New Jersey’s Temporary Workers’ Bill of Rights is a wide-reaching attempt to level the playing field beyond permanent employees to include temporary workers. It’s being pointed to as “the first of its kind” and may prompt similar initiatives around the country.
The law, which goes into effect on August 5, 2023, “will require that temp employees receive the same salary benefits that workplaces offer to traditional staff, and it will ban agencies from deducting transportation fees and other mandatory charges often imposed on workers’ paychecks.”
Ohio Pay Equity Legislation
In Ohio, the city of Columbus recently joined Toledo and Cincinnati in banning questions related to job applicants’ wage or salary history. This includes employment agencies working on behalf of employers. Columbus’ ordinance will go into effect on March 1, 2024, and will prohibit asking about a prospective employee’s salary history, screening applicants based on their current wages, relying on salary history when making employment offers or determining pay or benefits, or retaliating against employees for not disclosing their pay.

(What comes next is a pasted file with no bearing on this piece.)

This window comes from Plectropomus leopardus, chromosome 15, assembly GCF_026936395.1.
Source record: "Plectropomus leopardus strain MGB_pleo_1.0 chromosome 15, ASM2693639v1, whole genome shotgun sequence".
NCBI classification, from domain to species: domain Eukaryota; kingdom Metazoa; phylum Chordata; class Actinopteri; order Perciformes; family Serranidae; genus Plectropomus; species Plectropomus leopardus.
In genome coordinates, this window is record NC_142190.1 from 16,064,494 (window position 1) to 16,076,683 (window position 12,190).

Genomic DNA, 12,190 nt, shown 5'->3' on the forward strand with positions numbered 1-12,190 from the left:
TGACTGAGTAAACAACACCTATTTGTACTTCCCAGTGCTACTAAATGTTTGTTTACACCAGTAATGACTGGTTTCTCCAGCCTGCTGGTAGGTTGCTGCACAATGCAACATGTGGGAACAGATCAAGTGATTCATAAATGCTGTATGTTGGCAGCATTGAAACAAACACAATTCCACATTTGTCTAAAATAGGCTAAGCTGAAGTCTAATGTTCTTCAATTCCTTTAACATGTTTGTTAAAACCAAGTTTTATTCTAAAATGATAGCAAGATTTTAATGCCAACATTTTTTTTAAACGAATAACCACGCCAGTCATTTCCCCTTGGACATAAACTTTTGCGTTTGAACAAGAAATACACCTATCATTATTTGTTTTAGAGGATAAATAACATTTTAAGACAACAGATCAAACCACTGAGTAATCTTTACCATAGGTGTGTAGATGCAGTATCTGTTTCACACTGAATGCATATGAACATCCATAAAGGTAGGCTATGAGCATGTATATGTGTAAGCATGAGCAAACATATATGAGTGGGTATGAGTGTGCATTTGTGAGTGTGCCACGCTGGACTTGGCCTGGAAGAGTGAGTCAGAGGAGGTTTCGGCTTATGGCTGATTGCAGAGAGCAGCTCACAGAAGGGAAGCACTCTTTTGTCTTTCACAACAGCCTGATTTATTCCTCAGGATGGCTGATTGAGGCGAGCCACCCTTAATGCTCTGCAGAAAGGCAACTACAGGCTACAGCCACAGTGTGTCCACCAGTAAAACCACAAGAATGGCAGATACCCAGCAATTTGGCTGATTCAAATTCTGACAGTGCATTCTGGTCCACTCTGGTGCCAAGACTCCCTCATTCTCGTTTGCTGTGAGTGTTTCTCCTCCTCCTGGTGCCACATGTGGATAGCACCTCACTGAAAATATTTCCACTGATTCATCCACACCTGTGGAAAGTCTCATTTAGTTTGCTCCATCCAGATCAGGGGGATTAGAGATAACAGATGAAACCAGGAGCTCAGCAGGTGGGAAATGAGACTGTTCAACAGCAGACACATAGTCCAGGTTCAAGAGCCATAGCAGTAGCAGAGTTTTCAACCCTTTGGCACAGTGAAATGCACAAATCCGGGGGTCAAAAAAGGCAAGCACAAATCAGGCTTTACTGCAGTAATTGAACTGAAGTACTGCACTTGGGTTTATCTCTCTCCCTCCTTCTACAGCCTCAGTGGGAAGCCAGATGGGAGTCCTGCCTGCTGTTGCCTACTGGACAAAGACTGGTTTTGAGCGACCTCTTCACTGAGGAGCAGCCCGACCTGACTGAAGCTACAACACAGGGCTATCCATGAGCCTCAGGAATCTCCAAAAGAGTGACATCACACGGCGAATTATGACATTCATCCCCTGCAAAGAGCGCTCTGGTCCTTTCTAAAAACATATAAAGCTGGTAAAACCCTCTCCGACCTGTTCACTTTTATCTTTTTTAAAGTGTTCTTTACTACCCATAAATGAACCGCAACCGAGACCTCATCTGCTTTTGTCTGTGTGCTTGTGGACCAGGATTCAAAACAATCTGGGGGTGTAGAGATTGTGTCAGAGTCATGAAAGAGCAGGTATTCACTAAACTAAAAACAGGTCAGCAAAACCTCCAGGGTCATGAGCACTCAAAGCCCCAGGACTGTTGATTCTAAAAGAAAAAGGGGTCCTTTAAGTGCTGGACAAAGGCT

These efforts, similar to others being passed around the country, are designed to minimize pay disparity and gender pay gap issues, promoting pay equality.
National Pay Equity Legislation
On a national level, the Office of Personnel Management (OPM) has also proposed regulations to bar agencies from using previous salary history when making hiring decisions or employment offers. The impact will be significant as the federal government is the largest employer in the country. As with similar laws that are being enacted by various states and municipalities, the impetus behind the move is to address the inequality in pay that can be exacerbated by relying on previous salary history to establish salary rates when hiring candidates.
Women of color are particularly impacted, OPM says; their 2022 data shows “a pay gap of 15.2% between Black women and white men, and a 27.2% gap between American Indian and Alaskan Native women and white men.”
When introducing the bill, the minister for women said that, on average, “women working full-time can expect to earn 14.1% less than men per week in their pay packets,” indicating that this bill was designed to help close the gender pay gap.
Pay Equity in British Columbia